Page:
To see a preliminary version of this year’s Arundel slide show please click here. Click on Slide Show and then “from beginning”. I hope to add a few more pics of the second semi-final and tidy up the sound track.
To read about Finals Day, please click here
If the declaration game has for 15 years been an endangered species in schools cricket, then the two-day game might well have been extinct by now. Happily, not so. Enlightened Masters i/c realise that the longer game calls on skills, especially from the captain, which the unintentionally correctly called “limited” overs game does not. Like all declaration cricket, it is usually more satisfying, especially as it tends to lead to excitingly close games whereas the overs game is often very one-sided. The delicious element in the declaration game is that you often have to be prepared to lose in order to win. If demolishing the opposition (cf most other sports) is your sole aim, then overs cricket is your man, but it is often really boring for the impartial spectator (and probably the participants too, if truth be told). How many close and therefore exciting games have there been in the World Cup? I rest my case.
These reflections are prompted by three thrilling two-day games, and a draw on level scores in a single-innings declaration game. With schools released from the prison of the exam term, there is time for cricket several days a week, supposing the boys (sic) have not all been despatched to Magaluf where the trouble they cause is hidden away. At least Rock in Cornwall is nowadays spared the annual embarrassment of the entire adolescent public-school population descending on them to cause mayhem. Magaluf is designed for it.
Loughborough Grammar School and Manchester Grammar School have played their two-day game for 25 years, and this year the culmination was a last-ball victory for the latter after a tough and competitive game. Loughborough won the toss and batted, declaring at 253 for four to which Manchester replied with 208 all out. Loughborough too were bowled out in their second innings for 141 leaving Manchester with 187 to win, which they achieved on the very last ball of the two-day game with eight wickets down.
Denstone also won at the culmination of their two-day game with Langley Park, the latter declaring at 249 for eight and Denstone 344 for seven, including a double hundred partnership between M. Webber (128) and D. Afford (108). Langley Park again declared, this time at 334 for eight, a target overcome in the final over with Denstone reaching 242 for five.
St Peter’s York in playing their Old Boys (though J Bairstow was engaged elsewhere) after a declaration by both sides, found themselves successfully scoring 273 for five to win at the end of the second day.
In a traditional declaration game, The Fraser Bird XI (an invitation side) batted first against Haberdaskers’ Aske’s and declared at 239 for five, with half-centuries from Old Boys Charlie Mack and Tony Plaskow. In reply the school got off to a good start, reaching 84 before losing a wicket. Two more fell soon after and they entered the last hour requiring a further 136 for victory. A partnership of 72 for the fourth wicket between 14-year-old Niyam Shah (34) and wicket-keeper Ed Cleaver (67 not out) appeared to put the school in a decent position, although the required run-rate was now rising. After two further wickets, 21 were needed off the last two overs, and 15 were taken from the penultimate over, including three boundaries and another wicket. The final over, however, bowled by left-arm seamer George Lawrence, another Old Boy, was right on the spot and the boys could manage only another five runs. With two required for victory off the last ball the school scrambled one to leave an excellent game drawn with the scores level.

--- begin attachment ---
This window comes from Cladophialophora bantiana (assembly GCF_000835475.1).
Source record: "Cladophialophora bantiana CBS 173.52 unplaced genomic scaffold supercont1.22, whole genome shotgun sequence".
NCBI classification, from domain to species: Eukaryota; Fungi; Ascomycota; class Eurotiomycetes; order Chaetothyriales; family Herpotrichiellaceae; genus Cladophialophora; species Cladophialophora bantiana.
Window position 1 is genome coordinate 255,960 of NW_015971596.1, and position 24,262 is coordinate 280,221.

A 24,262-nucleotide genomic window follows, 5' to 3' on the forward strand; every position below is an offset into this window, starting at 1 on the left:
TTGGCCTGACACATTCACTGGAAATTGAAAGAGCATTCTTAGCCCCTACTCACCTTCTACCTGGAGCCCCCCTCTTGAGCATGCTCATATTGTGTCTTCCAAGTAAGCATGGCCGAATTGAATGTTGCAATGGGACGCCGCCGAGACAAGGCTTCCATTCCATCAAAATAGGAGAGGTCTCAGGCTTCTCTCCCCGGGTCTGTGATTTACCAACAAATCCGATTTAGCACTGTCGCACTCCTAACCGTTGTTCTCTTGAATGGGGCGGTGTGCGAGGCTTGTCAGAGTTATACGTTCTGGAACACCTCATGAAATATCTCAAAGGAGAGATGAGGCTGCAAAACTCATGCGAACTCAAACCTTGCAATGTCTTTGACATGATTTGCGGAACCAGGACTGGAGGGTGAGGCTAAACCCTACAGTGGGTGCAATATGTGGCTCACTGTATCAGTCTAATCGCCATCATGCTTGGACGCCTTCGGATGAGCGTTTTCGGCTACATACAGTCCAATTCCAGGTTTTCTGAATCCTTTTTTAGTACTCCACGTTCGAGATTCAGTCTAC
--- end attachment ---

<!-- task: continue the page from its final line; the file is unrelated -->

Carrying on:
BOWS festival (Brighton, Oakham, Wellington, Sedbergh)
*Oakham 210-9 (50 overs), Sedbergh 214-5
*Oakham 265-7 (50 overs)(R Bell 140 not out), Brighton 179
*Oakham 223-8 (50 overs), Wellington (Berks) 224-4
BRUTON festival (King’s Bruton, Plymouth, Christ’s Hospital, St Albans)
Plymouth 315-9 dec, Christ’s Hospital 96
Christ’s Hospital 157 (S Holdsworth 5-66), *King’s Bruton 102 all out
St. Albans 285-9 (30 overs) (B Warren 100, F Bond 5-35), Christ’s Hospital 202-7
BABLAKE festival (Bablake, John Hampden GS, King Henry VIII)
John Hampden GS 162-9 (20 overs),*Bablake 133
John Hampden GS 167-7 (20 overs), King Henry VIII (Coventry) 133-7
John Hampden GS won the Bablake tournament
SPREW festival (St Peter’s, York, Repton, Epsom, Warwick)
*Repton 156 (40 overs), St Peter’s 160-5
Epsom 200-9 (40 overs), Warwick 121
Epsom 177 (50 overs),*Repton 178-2
Warwick 148 (50 overs), St Peter’s 151-4
Warwick 201-8 (30 overs),*Repton 205-5
St Peter’s beat Epsom (scores unknown)
St Peter’s win the festival
Old Denstonians 378-7 dec (B Burrows 106 retired),*Denstone 352-8 (J Redman 123)
Old Peterites 171 & 272-7 dec,*St Peter’s,York 175-8 dec & 273-5
*Kings Bruton 137, Clayesmore 136
MCC 175-7 dec, *Clayesmore 135-9
*Clayesmore 110, Wellsway 111-5
Old Clayesmorians 228-7 dec,*Clayesmore 194
*Clayesmore 208-8 dec, XL Club 140
MCC 227-8 dec. (J Butler 6-82),*Dauntsey’s 161
Sydney GS 110,*Dauntsey’s 111-1
*Forest 152 (J Deane 5-20), St Albans 139
St Albans 276-7 dec,*King’s Bruton 136
St Albans 320-9 dec,*Plymouth 298-8 (Beaumont 115)
St Albans 285-9 (30 overs)(B Warren 100),*Christ’s Hospital 202-7
Langley Park 249-8 dec (O Jasper 107) & 334-8 dec,*Denstone 344-7 dec (D Afford 108, M Webber 128) & 242-5
St Patrick’s (Aus) 177-8 (50 overs),*Clifton 179-9 (T Buchanan 7-26)
Fraser Bird XI 239-5 dec,*Haberdashers’ Aske’s 239-7
Winchester 171,*Radley 172-3
Loughborough GS 253-4 dec & 141, *Manchester GS 208 & 187-8
John Hampden GS 176-5 (20 overs),*Overstone Park CC 115-8
John Hampden GS 177-6 (20 overs),*Overstone Park CC 180-3